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Crash investigators are analyzing the makeup of the tail of American Airlines Flight 587 and the possibility that turbulence from another jet caused the airliner to break apart moments after takeoff, killing 265 people.
The use of composite materials in the Airbus A300’s tail and wake turbulence from a Boeing 747 are considered to be principal factors in the crash, investigators said. All 260 people on board died Monday when Flight 587 crashed in a Queens neighborhood three minutes after takeoff from Kennedy International. Five people on the ground were killed. The plane’s tail assembly sheared away and its twin engines fell off as the jet went down. The 27-foot tail assembly was pulled out of Jamaica Bay and taken to a nearby collection center for study. Without the tail, the jetliner would have suffered a loss of stability and turning control.
“This would be the most catastrophic in-flight disaster we’ve ever had. We’ve never had a modern civilian jetliner come apart in flight. It is so unbelievably catastrophic what happened,” former Transportation Department inspector general Mary Schiavo said. American Airlines, in the wake of the tragedy, changed the flight number from 587 to 619. The flight from Kennedy to the Dominican Republic was so well known among Dominicans that it was referenced in a popular song, “El Avion (The Plane).”
The airline is doing sample inspections of its remaining 34 Airbus A300s to ensure there are no problems with other tail assemblies, National Transportation Safety Board chairwoman Marion Blakey said. Composite materials started being used for major structural parts in commercial jetliners in the late 1970s and early ’80s, the NTSB’s George Black Jr. said. “They’ve been out there for a while, and we haven’t had any difficulties in this area, but then we also haven’t lost any tails, not in this particular sort of event,” Black said. An expert in composite materials from the Federal Aviation Administration was joining investigators to study the plane’s tail assembly — an analysis that could lead to corrective measures or inspections. Safety records show the same plane was severely shaken when it hit air turbulence at cruising altitude seven years ago in an episode that injured 47 people. Aviation consultant Jim McKenna said the plane could have been weakened by the earlier encounter.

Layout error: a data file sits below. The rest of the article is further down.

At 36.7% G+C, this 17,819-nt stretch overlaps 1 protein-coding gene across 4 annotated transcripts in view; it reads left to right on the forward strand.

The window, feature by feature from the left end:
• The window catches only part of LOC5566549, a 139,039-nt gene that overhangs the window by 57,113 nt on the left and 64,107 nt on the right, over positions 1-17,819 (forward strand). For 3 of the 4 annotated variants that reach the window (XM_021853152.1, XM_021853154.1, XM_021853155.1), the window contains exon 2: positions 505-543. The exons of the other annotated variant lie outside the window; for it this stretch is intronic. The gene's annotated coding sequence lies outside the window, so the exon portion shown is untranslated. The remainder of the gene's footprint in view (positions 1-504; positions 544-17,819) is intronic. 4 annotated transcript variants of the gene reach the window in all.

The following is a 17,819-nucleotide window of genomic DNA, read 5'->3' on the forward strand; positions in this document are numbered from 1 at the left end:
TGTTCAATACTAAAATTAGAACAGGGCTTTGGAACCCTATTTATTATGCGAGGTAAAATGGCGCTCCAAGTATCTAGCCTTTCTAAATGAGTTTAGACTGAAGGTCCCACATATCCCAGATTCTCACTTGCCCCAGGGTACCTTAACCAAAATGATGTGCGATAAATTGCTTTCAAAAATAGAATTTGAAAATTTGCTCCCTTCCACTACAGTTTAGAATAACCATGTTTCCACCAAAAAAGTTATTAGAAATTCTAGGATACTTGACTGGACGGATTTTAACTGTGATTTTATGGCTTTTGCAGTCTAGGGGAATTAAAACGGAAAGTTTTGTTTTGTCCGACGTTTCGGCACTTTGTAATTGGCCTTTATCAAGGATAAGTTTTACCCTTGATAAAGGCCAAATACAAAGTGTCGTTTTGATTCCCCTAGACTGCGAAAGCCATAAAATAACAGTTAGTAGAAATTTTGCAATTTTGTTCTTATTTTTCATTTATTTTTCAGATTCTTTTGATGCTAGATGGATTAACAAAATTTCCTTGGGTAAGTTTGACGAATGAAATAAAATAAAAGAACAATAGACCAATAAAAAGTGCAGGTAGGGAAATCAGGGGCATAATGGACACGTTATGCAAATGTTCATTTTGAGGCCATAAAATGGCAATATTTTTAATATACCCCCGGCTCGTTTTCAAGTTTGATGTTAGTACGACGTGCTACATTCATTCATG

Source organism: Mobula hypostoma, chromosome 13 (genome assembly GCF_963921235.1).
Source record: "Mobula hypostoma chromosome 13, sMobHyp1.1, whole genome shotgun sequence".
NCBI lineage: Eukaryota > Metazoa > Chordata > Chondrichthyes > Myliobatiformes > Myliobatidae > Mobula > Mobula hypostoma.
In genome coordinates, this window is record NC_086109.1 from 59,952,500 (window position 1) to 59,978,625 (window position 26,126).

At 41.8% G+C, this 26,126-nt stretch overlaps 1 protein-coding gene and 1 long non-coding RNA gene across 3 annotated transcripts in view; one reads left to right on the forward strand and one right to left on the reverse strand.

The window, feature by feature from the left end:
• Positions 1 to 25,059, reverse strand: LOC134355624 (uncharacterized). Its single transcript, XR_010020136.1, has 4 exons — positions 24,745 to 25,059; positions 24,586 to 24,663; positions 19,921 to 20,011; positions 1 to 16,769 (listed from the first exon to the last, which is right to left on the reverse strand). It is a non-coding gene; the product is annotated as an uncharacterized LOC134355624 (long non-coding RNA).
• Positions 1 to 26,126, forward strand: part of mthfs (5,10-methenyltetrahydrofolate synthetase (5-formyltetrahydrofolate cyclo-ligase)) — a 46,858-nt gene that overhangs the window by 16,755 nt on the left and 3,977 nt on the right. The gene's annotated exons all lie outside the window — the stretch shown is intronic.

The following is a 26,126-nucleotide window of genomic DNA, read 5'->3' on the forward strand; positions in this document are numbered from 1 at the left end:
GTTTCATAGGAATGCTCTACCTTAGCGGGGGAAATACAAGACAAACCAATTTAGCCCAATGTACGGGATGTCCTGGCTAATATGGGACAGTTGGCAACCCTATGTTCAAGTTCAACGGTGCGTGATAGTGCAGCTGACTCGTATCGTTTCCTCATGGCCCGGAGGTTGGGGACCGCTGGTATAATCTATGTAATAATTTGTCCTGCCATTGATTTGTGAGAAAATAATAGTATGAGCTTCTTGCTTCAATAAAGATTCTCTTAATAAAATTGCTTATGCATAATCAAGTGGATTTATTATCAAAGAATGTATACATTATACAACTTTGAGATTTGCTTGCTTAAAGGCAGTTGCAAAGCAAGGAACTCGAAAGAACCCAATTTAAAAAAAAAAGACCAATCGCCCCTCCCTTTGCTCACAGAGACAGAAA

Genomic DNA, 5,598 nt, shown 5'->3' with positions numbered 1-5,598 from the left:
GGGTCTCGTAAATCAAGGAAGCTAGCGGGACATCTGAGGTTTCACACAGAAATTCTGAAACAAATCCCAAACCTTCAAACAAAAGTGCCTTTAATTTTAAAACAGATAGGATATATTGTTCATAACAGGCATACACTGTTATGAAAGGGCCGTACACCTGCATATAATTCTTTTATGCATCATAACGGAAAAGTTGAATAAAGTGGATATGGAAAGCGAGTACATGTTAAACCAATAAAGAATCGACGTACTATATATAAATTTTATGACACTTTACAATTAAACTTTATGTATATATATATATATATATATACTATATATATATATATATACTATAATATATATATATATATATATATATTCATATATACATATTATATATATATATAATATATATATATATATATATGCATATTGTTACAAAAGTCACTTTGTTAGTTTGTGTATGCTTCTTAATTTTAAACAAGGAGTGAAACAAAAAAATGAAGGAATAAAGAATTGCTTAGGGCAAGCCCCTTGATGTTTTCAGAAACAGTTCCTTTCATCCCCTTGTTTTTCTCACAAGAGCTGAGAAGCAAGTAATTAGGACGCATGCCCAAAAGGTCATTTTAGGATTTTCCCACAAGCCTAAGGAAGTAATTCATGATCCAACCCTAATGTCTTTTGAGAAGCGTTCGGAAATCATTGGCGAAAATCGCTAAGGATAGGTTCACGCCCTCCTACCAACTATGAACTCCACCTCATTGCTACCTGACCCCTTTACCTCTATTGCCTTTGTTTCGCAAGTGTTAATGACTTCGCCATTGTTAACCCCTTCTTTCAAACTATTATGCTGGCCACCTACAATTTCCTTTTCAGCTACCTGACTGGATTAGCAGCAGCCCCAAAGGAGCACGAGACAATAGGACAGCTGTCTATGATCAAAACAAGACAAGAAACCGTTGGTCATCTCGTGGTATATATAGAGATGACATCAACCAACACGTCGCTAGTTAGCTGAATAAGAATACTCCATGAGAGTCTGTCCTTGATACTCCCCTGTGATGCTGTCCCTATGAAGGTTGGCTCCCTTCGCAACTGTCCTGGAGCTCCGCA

Investigators were also considering whether a Japan Air Lines Boeing 747 contributed to the crash by creating wake turbulence, the swirl of air behind a plane that can endanger aircraft flying too close behind or below. The phenomenon has been blamed for at least one deadly crash in the past. Standard protocol says there should be at least two minutes between takeoffs. However, the NTSB’s Blakey said it appeared there was just 1 minute and 45 seconds between Flight 587 and the jumbo jet that left ahead of it from the same runway. She said it appears air traffic controllers followed proper procedure, and that tower clearances for the two takeoffs came 2 minutes and 20 seconds apart. But investigators believe there was a delay from the time Japan Air Lines got clearance to the time it actually took off.
The cockpit voice recorder from Flight 587’s final minutes revealed two rattling noises and indicated the pilots mentioned the wake of another plane before their aircraft went down. Walter Sheriff, a retired American Airlines captain who studies the phenomenon, said the wake turbulence from the four-engine 747 could have struck the Airbus with “tornado-like lateral force.”
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